Opening up : a grounded theory on how urban indigenous men of Australia respond to cardiovascular disease : a thesis presented in fulfilment of the requirements for the degree of Master of Public Health at Massey University, Wellington, New Zealand

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Massey University
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Cardiovascular disease is a silent killer which disproportionately affects indigenous communities and families. This research aims to understand how urban Indigenous men of Australia respond, and relate, to cardiovascular disease. The prevalence of heart disease and mortality rate are sixteen times greater for Indigenous aboriginal men aged 25-44 than their non-Aboriginal counterparts. Responses and attitudes toward this disparity are also shaped by the social, economic, and cultural realities which urban Indigenous men of Australia confront on a daily basis. An emergent or grounded theory methodology, informed by an indigenous centred approach was used for this research. Information from twenty in-depth interviews across two community cohorts (New South Wales and Queensland) was gathered, analysed and compared. A number of thematic categories emerged from the data resulting in the observation that urban Indigenous Australian men respond and comprehend cardiovascular disease through the social phenomenon of Opening Up which emerges as both a barrier and a facilitator to improved cardiovascular outcomes. This research has formulated a theory that the relationship between cardiovascular diseases and urban Indigenous males of Australia is a manifestation and consequence of colonisation. This relationship is characterised thematically by four Core Categories of Knowing, Being Indigenous, Being Male and Doing Nothing. The phenomenon observed is one of ‘Opening Up’ which is characterised by three Key Processes of Making Sense, Making Sure and Making Connections. Opening Up is contextualised within a myriad of complex realities. The theory generated by Opening Up is grounded in the data collected and further reinforced by the literature sourced. While not intended to be generalisable, this theory is consistent with this community’s views, needs and expectations. The promotion of Opening Up as a process for consideration is far reaching, perhaps contributing to the Closing the Gaps policy agenda within an Australian public health domain. It may also lend itself to a wider global public health deliberation to better understand the impact of heart disease throughout the world today.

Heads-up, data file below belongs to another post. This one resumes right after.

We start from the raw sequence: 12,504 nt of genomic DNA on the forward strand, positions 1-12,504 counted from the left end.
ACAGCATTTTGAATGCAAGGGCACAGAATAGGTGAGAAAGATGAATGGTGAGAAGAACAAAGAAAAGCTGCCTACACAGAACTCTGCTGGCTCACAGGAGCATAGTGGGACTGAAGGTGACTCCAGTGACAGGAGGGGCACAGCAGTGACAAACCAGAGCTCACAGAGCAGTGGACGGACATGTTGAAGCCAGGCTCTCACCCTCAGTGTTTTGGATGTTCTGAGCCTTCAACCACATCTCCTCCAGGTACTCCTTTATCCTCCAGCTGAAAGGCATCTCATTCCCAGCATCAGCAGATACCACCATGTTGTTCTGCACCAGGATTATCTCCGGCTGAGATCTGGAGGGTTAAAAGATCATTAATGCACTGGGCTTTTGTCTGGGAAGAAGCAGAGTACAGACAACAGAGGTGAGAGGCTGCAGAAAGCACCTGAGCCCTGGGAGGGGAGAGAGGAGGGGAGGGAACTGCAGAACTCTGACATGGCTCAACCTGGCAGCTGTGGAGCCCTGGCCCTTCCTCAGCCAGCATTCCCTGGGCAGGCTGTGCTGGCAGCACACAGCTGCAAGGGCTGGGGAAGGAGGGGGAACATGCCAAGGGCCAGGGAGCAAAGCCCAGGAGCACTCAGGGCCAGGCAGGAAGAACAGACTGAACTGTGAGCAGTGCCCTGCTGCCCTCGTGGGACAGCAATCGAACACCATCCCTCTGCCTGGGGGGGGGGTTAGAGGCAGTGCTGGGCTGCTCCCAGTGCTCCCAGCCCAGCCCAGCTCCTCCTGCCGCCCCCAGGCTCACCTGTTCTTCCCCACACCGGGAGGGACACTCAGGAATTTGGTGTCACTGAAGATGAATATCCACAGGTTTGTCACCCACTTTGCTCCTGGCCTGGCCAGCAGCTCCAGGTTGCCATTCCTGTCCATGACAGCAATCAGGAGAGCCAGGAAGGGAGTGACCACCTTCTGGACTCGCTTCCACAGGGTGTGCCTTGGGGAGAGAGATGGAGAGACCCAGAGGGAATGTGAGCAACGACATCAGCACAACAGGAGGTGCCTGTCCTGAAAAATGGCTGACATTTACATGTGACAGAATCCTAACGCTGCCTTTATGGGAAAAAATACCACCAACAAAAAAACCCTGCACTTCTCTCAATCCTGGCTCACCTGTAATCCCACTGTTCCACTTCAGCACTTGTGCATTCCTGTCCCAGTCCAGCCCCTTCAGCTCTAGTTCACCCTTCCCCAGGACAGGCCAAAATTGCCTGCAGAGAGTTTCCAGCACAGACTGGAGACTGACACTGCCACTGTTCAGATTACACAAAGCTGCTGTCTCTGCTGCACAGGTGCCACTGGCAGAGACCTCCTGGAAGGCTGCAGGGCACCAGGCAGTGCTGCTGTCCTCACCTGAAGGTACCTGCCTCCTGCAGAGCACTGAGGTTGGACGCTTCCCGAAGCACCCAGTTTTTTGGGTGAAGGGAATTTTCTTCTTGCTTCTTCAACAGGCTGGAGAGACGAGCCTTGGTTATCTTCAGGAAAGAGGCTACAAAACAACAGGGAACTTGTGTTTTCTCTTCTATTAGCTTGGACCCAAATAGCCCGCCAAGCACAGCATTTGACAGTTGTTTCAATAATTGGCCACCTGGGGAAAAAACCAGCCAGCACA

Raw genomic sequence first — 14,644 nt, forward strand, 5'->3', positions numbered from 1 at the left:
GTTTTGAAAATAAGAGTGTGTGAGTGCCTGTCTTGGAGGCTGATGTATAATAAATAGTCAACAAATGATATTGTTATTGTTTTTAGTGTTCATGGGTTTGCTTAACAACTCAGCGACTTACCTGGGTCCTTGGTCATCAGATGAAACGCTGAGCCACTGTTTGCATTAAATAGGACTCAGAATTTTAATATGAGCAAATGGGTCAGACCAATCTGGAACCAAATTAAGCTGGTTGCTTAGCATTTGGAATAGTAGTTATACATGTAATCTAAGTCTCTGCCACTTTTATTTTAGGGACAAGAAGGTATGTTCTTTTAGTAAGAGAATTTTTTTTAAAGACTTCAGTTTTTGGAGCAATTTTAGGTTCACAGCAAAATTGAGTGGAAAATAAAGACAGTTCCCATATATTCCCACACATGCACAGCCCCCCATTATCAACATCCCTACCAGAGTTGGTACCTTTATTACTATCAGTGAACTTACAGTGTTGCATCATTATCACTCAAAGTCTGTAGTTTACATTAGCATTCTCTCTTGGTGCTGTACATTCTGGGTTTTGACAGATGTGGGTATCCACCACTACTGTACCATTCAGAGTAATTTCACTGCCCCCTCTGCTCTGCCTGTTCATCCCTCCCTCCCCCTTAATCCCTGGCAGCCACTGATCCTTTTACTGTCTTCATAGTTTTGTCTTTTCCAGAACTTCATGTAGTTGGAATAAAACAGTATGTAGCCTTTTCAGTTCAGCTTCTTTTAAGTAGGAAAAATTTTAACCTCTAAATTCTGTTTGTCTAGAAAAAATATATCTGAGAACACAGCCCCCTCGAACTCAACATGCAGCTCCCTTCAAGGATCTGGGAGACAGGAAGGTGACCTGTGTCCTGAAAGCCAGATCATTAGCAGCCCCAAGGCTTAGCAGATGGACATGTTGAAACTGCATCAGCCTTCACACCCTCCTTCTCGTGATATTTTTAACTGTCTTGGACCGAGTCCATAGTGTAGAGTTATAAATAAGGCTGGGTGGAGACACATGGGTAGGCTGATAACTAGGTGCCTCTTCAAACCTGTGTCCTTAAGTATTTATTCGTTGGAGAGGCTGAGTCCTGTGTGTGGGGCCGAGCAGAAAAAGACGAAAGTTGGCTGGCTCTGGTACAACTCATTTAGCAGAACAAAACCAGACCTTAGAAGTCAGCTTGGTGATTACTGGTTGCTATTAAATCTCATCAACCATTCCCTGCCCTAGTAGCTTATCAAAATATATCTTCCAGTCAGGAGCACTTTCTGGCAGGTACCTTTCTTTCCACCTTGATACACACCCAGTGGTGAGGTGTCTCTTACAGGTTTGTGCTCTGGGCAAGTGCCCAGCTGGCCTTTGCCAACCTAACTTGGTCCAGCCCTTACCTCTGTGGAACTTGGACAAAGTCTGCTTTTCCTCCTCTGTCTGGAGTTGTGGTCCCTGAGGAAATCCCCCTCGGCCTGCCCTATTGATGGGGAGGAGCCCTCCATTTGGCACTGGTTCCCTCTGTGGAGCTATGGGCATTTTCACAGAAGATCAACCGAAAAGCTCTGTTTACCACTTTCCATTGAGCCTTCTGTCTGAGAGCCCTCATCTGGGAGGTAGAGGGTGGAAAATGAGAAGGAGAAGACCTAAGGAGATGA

Cardiovascular disease (CVD), Aboriginal men, Heart diseases in men, Urban aboriginals, New South Wales, Queensland, Aboriginal health